|LOST HOSPITALS OF LONDON|
Newham University Hospital
Glen Road, Plaistow, E13 8SL
|1983 - current
Newham General Hospital was officially opened by Queen Elizabeth II on 14th December 1983. It had been built to replace the East Ham Memorial Hospital and Queen Mary's Hospital for the East End, which both closed that year.
Built of reinforced concrete on a disused landfill site of 5 hectares to the south of the Northern Outfall Sewer (the Greenway), the Hospital had 301 beds. It was under the management of Newham District Health Authority, part of the North East Thames Regional Health Authority.
Known in its early planning stages as the Woodside Hospital or the Newham Nucleus Hospital, it was one of the first hospitals to be built in the 'nucleus' style - a standardised design developed in 1975 in response to the escalation of hospital building costs. The first phase - the 'nucleus' - was the completion of a self-contained basic hospital at a cost of no more than £6m. The nucleus could easily be extended to meet demands when capital became available.
Two years later a Maternity Department was added. When this opened in 1985, the Newham Maternity Hospital closed.
On 18th February 1986 'Phase 2' of the Hospital was completed. The new 2-storey buildings were opened by Diana, Princess of Wales. They contained additional maternity beds, a Special Care Baby Unit, a Rehabilitation Department and an Academic Centre. The Hospital then had 403 beds.
In 1991, following a major reorganisation of the NHS and the introduction of the 'marketplace' system of purchasers and providers, the Hospital came under the control of the Newham Healthcare NHS Trust, one of the first trusts to be established under the new system.
In 1994 the Hospital roof was replaced but, five years later, a new aluminium pitched roof was built over this.
In 1999 a mental healthcare unit was added to the site.
In 2000 two more 2-storey buildings were added - a Women's Centre and an Ambulatory Care Centre - as well as a single-storey Scanner Unit and Children's Day Nursery. The eastern car park was enlarged.
In 2001 the Hospital had 344 beds.
In 2004 it was renamed the Newham University Hospital.
The Gateway Surgical Centre opened in 2005. It contained 39 beds (12 of which are for day surgery), a renal unit and 3 operating theatres. The stand-alone facility was from the start managed by the Barts and The London NHS Trust.
In 2009 the Hospital was extended again, with a 2-storey extension between Blocks 11 and 12 to enlarge the maternity department. Two single-storey extensions were added to provide a larger waiting area and two counselling rooms.
On 1st April 2012 the Newham University Hospital NHS Trust merged with the Barts and The London NHS Trust and Whipps Cross University Hospital NHS Trust to form the Barts Health NHS Trust.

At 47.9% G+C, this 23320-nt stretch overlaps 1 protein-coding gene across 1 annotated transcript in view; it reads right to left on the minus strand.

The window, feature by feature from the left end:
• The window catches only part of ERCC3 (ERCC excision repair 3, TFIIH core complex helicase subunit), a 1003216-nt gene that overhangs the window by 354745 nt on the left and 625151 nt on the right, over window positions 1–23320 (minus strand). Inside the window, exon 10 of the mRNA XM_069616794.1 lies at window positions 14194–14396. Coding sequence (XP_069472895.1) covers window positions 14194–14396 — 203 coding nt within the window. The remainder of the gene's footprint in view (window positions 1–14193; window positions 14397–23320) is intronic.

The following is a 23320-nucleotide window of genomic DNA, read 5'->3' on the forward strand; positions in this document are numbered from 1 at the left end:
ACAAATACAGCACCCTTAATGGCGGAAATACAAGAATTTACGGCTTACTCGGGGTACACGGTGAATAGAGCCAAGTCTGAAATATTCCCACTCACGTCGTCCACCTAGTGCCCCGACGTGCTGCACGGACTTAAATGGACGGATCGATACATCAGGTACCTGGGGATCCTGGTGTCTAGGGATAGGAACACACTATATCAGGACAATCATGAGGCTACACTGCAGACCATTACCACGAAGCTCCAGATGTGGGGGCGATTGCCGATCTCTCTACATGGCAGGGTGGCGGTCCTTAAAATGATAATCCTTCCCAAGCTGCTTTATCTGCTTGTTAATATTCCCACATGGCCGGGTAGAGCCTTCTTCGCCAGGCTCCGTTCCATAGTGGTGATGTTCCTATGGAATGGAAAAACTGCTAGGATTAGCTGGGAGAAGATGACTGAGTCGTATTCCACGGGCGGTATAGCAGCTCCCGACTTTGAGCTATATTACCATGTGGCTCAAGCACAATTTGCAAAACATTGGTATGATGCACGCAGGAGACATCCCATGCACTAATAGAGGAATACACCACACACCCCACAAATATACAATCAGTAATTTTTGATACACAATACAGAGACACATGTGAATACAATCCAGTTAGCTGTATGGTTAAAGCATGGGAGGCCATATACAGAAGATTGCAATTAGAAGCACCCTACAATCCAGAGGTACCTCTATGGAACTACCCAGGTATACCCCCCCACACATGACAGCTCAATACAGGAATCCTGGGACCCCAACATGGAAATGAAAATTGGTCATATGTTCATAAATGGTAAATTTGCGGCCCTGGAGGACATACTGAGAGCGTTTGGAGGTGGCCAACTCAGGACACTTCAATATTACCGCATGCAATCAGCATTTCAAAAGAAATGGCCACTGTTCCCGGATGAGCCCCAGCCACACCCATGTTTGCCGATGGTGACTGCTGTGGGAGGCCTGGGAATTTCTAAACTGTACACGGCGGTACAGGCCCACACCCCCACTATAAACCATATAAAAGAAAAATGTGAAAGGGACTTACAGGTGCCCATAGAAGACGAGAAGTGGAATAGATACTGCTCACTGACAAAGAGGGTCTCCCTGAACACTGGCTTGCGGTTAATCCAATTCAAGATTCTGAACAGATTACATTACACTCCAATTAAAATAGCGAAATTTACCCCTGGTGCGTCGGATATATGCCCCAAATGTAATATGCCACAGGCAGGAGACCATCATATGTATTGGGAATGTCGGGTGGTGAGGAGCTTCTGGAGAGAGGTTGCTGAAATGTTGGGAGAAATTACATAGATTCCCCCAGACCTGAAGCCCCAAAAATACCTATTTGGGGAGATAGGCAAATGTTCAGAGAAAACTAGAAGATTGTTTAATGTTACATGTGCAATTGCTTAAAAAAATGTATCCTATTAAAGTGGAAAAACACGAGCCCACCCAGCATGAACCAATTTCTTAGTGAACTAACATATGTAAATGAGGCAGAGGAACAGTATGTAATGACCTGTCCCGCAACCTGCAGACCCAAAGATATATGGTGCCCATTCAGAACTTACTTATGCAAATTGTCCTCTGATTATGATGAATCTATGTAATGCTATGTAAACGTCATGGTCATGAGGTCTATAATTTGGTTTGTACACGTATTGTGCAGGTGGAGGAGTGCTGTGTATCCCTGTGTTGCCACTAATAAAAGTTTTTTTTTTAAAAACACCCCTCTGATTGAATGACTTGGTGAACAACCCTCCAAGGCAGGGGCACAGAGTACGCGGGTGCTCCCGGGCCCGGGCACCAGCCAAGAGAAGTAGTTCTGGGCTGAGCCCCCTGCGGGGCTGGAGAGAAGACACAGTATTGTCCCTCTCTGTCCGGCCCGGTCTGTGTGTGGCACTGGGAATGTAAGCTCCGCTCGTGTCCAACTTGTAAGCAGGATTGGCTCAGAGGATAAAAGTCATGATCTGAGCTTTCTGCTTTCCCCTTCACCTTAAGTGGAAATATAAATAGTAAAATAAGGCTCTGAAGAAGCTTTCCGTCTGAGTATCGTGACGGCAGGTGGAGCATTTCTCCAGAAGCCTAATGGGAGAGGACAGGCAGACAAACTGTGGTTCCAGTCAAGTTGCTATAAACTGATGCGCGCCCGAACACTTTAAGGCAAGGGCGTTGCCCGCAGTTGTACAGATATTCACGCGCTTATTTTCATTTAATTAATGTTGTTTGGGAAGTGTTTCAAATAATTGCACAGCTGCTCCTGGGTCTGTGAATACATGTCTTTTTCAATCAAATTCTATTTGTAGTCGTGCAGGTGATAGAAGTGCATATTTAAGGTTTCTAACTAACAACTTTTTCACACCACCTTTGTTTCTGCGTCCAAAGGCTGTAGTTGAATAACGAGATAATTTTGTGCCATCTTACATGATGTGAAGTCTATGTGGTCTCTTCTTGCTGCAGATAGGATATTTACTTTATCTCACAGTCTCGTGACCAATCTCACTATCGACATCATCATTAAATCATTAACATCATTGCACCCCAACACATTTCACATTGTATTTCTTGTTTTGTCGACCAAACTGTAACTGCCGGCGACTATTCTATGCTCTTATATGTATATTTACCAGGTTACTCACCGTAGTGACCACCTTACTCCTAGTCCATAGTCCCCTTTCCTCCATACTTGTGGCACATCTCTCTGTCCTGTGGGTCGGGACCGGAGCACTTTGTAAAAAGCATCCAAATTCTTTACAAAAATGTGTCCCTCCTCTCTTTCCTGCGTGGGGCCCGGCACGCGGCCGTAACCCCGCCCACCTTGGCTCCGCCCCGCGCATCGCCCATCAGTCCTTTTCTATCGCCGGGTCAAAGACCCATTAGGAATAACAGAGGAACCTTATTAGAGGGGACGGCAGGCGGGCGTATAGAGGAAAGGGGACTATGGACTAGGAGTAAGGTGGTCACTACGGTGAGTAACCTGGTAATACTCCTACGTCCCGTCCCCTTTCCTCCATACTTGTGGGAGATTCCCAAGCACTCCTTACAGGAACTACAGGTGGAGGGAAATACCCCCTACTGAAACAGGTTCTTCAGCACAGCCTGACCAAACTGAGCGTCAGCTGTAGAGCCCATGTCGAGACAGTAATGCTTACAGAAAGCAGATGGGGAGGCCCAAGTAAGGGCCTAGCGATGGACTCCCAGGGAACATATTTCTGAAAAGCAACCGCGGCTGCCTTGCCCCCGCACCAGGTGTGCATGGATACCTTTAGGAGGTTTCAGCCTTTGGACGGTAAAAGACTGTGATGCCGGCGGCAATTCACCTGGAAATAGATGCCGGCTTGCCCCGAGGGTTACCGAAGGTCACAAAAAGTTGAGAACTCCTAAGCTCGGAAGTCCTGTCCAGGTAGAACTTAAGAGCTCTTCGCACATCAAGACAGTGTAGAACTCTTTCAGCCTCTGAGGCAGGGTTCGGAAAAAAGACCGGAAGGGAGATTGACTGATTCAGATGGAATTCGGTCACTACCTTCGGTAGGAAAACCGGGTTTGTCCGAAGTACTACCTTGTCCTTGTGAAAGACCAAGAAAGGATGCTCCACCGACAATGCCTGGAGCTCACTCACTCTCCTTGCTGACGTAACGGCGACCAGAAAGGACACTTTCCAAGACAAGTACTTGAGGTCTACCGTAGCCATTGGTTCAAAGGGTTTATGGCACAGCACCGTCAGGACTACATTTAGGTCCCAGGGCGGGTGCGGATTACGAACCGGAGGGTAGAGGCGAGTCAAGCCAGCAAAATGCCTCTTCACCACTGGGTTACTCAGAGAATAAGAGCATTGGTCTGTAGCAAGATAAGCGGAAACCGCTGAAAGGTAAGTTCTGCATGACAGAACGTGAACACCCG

In March 2015, following a reported £93m deficit, the Barts Health NHS Trust was put into 'special measures'.
Present status (January 2016)
The Hospital is still operational with 452 beds. It consists of six 2-storey buildings in a row. The main entrance is on the east side.
The population of the Borough of Newham is one of the most diverse, youngest and fastest growing in the United Kingdom. Newham has the highest birth rate in London; the Hospital deals with about 7,200 deliveries a year. The Borough also has the highest prevalence of tuberculosis in the country.
|N.B. Photographs obtained November 2008
The main entrance on the eastern side.
The western entrance.
The southern side of the Hospital, seen from the west on Glen Road (above and below).
The War Memorial plaque from the Stepney and Poplar Sick Asylum in Bow (which was later renamed St Andrew's Hospital commemorating the staff of the Asylum killed during WW1.
N.B. Photographs obtained January 2016
The appearance of the Hospital (above and below), as seen from Glen Road, has not changed much in eight years.
The main entrance on the eastern side.
The modular nature of the Hospital design can be seen on the site map. The Gateway Surgical Centre has been built to the southeast of the Hospital.
The western elevation of the Gateway Surgical Centre.
The northern elevation of the Gateway Surgical Centre.
|References (Accessed 15th January 2016)
Black S 1979 Newham - the first total nucleus hospital. Hospital Development 7, 12-13.
Cherry B, O'Brien C, Pevsner N 2005 London 5: East. New Haven, Yale University Press.
Francis S, Glanville R, Noble A, Scher P 1999 50 Years of Ideas in Health Care Buildings. London, Nuffield Trust.
Sloane RP 1979 Newham Nucleus hospital. Hospital and Health Service Review 75, 420-422.
Smith J 1984 Hospital building in the NHS. Ideas and designs II: harness and nucleus. British Medical Journal 289 (6457) 1513-1516.
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